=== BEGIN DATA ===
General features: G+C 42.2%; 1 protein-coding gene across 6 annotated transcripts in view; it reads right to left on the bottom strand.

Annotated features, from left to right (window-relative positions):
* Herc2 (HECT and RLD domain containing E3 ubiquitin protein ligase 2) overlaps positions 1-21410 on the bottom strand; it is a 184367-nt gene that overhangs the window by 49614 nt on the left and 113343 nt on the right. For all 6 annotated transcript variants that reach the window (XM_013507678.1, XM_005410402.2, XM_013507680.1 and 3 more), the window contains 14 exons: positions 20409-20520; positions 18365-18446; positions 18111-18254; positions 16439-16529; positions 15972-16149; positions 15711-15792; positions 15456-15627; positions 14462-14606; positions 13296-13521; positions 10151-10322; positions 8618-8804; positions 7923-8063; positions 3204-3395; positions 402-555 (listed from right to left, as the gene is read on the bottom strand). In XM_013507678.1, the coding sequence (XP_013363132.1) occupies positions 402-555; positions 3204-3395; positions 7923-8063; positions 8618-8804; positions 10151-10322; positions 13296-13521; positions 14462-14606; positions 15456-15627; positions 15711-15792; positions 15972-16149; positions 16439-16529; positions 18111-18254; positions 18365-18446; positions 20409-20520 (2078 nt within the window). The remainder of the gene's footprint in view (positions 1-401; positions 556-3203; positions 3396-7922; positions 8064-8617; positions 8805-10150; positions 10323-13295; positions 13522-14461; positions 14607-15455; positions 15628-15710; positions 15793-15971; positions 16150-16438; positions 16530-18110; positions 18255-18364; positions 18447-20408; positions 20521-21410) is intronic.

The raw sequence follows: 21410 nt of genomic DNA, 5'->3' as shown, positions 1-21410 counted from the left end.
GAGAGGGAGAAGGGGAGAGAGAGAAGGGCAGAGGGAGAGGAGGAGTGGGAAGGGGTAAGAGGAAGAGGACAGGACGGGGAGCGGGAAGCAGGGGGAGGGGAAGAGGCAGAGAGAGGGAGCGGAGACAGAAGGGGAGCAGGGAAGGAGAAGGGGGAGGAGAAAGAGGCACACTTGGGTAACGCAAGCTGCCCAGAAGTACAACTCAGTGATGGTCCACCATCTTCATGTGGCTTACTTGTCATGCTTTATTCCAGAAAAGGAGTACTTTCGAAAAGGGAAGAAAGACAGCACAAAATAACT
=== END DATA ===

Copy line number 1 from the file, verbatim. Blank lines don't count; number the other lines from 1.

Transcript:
General features: G+C 42.2%; 1 protein-coding gene across 6 annotated transcripts in view; it reads right to left on the bottom strand.